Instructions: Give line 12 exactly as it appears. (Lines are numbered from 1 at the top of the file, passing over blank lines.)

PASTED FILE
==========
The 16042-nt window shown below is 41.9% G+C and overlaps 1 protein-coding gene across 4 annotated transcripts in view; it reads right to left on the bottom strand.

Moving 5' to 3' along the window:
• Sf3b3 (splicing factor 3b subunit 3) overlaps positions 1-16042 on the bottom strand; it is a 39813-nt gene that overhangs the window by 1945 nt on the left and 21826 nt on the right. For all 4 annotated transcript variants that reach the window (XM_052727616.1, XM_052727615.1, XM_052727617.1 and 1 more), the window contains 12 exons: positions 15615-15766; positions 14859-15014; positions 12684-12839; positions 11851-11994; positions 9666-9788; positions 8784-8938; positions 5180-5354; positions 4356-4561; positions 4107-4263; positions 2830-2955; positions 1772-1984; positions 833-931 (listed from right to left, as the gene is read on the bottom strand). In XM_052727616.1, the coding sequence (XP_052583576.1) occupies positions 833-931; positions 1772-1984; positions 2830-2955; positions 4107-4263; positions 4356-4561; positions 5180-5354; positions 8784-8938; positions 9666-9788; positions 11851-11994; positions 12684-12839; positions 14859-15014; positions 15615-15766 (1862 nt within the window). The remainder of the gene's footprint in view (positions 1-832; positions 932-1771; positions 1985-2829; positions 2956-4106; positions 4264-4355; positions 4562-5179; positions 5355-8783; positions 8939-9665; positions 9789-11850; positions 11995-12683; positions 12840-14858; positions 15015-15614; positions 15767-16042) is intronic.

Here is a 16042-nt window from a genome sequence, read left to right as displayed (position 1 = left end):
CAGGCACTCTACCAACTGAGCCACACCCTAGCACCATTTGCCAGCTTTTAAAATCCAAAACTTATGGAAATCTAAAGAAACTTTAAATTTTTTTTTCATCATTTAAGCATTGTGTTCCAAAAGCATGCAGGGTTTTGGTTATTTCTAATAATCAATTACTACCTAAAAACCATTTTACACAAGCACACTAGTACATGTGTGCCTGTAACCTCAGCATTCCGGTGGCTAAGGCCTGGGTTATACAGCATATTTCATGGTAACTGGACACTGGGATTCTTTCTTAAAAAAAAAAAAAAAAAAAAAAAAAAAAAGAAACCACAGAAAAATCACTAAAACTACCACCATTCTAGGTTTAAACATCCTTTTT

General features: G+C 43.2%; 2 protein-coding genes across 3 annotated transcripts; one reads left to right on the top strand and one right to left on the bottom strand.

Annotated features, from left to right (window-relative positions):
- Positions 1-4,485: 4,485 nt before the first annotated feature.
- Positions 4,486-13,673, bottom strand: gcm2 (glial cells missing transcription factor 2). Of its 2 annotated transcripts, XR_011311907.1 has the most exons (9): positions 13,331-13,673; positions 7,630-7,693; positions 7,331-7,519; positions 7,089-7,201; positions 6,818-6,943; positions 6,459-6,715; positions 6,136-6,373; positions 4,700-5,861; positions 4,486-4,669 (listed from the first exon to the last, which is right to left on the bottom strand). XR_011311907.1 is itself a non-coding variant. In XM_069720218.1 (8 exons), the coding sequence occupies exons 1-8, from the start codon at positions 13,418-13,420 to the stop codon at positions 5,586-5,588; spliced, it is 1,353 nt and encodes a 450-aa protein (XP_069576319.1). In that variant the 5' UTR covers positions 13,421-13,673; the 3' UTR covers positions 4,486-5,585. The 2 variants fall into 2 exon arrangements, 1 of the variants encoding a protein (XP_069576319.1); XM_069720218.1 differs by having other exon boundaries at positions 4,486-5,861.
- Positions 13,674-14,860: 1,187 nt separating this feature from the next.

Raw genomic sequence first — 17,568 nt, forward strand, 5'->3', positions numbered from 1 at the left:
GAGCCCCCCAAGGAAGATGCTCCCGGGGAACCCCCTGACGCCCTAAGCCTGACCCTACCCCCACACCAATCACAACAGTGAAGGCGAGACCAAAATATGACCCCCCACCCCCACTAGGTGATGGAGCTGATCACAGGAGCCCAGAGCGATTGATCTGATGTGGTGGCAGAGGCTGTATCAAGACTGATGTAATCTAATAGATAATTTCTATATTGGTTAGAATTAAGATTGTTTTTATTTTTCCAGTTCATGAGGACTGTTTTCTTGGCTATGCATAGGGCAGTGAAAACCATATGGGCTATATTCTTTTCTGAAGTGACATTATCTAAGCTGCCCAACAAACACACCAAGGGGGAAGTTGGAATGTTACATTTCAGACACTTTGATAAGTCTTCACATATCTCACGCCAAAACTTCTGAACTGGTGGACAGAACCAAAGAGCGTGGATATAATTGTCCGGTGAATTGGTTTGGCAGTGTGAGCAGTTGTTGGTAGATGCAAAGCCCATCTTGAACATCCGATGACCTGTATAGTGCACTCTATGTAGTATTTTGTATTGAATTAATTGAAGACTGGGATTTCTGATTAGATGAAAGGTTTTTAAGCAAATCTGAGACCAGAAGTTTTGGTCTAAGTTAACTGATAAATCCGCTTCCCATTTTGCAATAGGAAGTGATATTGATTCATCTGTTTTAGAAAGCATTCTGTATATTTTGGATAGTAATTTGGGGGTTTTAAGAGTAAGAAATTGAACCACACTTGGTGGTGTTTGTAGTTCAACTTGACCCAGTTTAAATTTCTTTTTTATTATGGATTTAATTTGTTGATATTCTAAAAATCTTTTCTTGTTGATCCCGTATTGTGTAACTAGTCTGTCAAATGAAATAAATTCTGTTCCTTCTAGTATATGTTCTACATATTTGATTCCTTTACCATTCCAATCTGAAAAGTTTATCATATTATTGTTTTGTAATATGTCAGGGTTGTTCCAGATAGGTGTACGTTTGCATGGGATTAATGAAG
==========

GAGCCCCCCAAGGAAGATGCTCCCGGGGAACCCCCTGACGCCCTAAGCCTGACCCTACCCCCACACCAATCACAACAGTGAAGGCGAGACCAAAATATGACCCCCCACCCCCACTAGGTGATGGAGCTGATCACAGGAGCCCAGAGCGATTGATCTGATGTGGTGGCAGAGGCTGTATCAAGACTGATGTAATCTAATAGATAATTTCTATATTGGTTAGAATTAAGATTGTTTTTATTTTTCCAGTTCATGAGGACTGTTTTCTTGGCTATGCATAGGGCAGTGAAAACCATATGGGCTATATTCTTTTCTGAAGTGACATTATCTAAGCTGCCCAACAAACACACCAAGGGGGAAGTTGGAATGTTACATTTCAGACACTTTGATAAGTCTTCACATATCTCACGCCAAAACTTCTGAACTGGTGGACAGAACCAAAGAGCGTGGATATAATTGTCCGGTGAATTGGTTTGGCAGTGTGAGCAGTTGTTGGTAGATGCAAAGCCCATCTTGAACATCCGATGACCTGTATAGTGCACTCTATGTAGTATTTTGTATTGAATTAATTGAAGACTGGGATTTCTGATTAGATGAAAGGTTTTTAAGCAAATCTGAGACCAGAAGTTTTGGTCTAAGTTAACTGATAAATCCGCTTCCCATTTTGCAATAGGAAGTGATATTGATTCATCTGTTTTAGAAAGCATTCTGTATATTTTGGATAGTAATTTGGGGGTTTTAAGAGTAAGAAATTGAACCACACTTGGTGGTGTTTGTAGTTCAACTTGACCCAGTTTAAATTTCTTTTTTATTATGGATTTAATTTGTTGATATTCTAAAAATCTTTTCTTGTTGATCCCGTATTGTGTAACTAGTCTGTCAAATGAAATAAATTCTGTTCCTTCTAGTATATGTTCTACATATTTGATTCCTTTACCATTCCAATCTGAAAAGTTTATCATATTATTGTTTTGTAATATGTCAGGGTTGTTCCAGATAGGTGTACGTTTGCATGGGATTAATGAAG